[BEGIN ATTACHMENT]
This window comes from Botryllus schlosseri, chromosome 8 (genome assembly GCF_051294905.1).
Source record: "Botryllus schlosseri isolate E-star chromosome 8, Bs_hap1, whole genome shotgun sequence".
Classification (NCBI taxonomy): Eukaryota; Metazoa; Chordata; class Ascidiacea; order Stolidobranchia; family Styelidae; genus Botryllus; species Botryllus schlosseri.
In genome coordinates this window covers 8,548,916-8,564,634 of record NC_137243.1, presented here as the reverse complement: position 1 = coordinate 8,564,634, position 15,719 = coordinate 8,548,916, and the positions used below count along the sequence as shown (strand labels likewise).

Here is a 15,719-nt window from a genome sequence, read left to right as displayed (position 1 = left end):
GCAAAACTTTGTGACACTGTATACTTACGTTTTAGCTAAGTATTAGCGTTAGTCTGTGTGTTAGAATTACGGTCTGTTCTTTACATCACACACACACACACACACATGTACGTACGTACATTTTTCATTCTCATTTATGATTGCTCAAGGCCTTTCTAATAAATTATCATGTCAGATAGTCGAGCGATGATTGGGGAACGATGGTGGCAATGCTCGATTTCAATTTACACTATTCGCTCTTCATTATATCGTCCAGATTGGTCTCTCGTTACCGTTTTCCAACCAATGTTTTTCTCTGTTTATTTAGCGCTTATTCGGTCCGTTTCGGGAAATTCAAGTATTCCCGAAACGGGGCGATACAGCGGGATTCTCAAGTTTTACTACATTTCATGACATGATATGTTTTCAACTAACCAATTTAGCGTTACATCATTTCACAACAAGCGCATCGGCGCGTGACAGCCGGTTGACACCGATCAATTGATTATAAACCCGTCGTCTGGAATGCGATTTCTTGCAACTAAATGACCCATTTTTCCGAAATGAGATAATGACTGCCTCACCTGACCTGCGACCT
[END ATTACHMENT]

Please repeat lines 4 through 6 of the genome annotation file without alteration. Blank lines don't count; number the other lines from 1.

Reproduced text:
In genome coordinates this window covers 8,548,916-8,564,634 of record NC_137243.1, presented here as the reverse complement: position 1 = coordinate 8,564,634, position 15,719 = coordinate 8,548,916, and the positions used below count along the sequence as shown (strand labels likewise).

Here is a 15,719-nt window from a genome sequence, read left to right as displayed (position 1 = left end):
GCAAAACTTTGTGACACTGTATACTTACGTTTTAGCTAAGTATTAGCGTTAGTCTGTGTGTTAGAATTACGGTCTGTTCTTTACATCACACACACACACACACACATGTACGTACGTACATTTTTCATTCTCATTTATGATTGCTCAAGGCCTTTCTAATAAATTATCATGTCAGATAGTCGAGCGATGATTGGGGAACGATGGTGGCAATGCTCGATTTCAATTTACACTATTCGCTCTTCATTATATCGTCCAGATTGGTCTCTCGTTACCGTTTTCCAACCAATGTTTTTCTCTGTTTATTTAGCGCTTATTCGGTCCGTTTCGGGAAATTCAAGTATTCCCGAAACGGGGCGATACAGCGGGATTCTCAAGTTTTACTACATTTCATGACATGATATGTTTTCAACTAACCAATTTAGCGTTACATCATTTCACAACAAGCGCATCGGCGCGTGACAGCCGGTTGACACCGATCAATTGATTATAAACCCGTCGTCTGGAATGCGATTTCTTGCAACTAAATGACCCATTTTTCCGAAATGAGATAATGACTGCCTCACCTGACCTGCGACCT